Continuing north, our route takes us around one of the islands’ largest freshwater lochs, the RSPB’s Loch of Spiggie reserve, which is surrounded by some of the most fertile agricultural land in Shetland. Driving safari style along the single track round which parallels the loch we look for wildfowl and wading birds that breed there.
Just north of Spiggie, we search seal haul outs before a stop off at St Ninian’s Isle, undoubtedly one of Shetland’s most picturesque views. St Ninian’s Isle is connected to the mainland by a spectacular sandy beach, or ayre, which is well-known as one of the finest active tombolos in Europe. As well as shore birds that we may see, we will watch for the elegant Arctic Terns feeding in the bay before we begin our return journey back to Lerwick, along the way savouring the wonderful sights of Shetland’s South Mainland Tour.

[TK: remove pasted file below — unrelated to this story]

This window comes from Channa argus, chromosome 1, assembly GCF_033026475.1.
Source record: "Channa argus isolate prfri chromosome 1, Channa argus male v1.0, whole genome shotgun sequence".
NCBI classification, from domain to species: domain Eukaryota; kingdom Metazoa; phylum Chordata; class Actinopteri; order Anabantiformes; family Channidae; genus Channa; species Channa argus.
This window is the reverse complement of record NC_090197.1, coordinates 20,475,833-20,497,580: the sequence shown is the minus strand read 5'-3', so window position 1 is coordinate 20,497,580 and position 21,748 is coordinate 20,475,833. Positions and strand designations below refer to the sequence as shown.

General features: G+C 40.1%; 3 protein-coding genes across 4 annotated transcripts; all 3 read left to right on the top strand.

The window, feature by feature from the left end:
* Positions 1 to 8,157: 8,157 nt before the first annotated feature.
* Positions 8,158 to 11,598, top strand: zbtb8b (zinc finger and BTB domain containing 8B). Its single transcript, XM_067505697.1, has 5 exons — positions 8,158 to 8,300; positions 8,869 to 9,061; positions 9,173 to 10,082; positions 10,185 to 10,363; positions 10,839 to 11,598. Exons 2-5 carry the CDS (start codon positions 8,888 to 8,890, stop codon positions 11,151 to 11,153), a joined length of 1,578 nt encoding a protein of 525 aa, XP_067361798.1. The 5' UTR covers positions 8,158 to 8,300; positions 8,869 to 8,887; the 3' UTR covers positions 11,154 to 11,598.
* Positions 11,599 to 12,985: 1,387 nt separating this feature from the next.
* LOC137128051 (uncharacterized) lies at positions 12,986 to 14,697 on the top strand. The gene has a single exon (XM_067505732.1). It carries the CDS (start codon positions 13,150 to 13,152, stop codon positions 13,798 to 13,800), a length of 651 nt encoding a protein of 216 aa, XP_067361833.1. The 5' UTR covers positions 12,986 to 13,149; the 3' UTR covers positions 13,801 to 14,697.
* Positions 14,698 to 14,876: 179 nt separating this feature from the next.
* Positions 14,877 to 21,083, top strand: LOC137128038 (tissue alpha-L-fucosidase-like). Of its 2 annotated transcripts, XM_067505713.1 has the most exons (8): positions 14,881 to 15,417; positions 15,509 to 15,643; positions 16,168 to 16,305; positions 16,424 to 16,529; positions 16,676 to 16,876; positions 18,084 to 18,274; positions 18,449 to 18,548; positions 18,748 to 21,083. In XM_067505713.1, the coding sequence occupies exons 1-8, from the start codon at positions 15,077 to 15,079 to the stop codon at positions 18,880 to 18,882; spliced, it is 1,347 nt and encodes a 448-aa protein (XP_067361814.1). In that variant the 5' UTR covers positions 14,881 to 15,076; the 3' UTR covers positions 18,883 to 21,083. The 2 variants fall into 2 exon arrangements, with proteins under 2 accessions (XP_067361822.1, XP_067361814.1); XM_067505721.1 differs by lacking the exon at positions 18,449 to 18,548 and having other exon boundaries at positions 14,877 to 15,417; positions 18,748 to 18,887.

North Mainland Sight Seeing & Safari – The road to Ronas & Eshaness Lighthouse
Leaving Lerwick harbour we travel north, on route taking a slight detour into the central west Mainland through Kergord valley and Shetland’s closest example of ‘forest’ landscapes, consisting of many shelter belt plantations situated around stunning pasture land in this sheltered valley. Leaving the valley we cross into heather moorland countryside, where we spend time searching for Mountain Hare and Red Grouse.
Passing through the picturesque settlement of Voe, we soon reach Brae, the gateway to the North Mainland. Just to the north of Brae, the road passes the impressive Mavis Grind, a narrow arm of land where the North Sea and the Atlantic Ocean are but a stone’s throw apart.
Before we explore the magnificent, remote and rugged scenery of the North Mainland, we take a break at the quite magnificently situated Breawick café, looking out over the dramatic sea stacks known as the ‘Drongs’ and, if arranged, we can enjoy lunch.
Our afternoon begins with yet another different seascape, this one at the north-western edge of the Shetland mainland, from Eshaness lighthouse. Here we take the opportunity of a gentle stroll along the cliffs to appreciate once again Shetland’s seabirds, flowering plants and coastal landforms.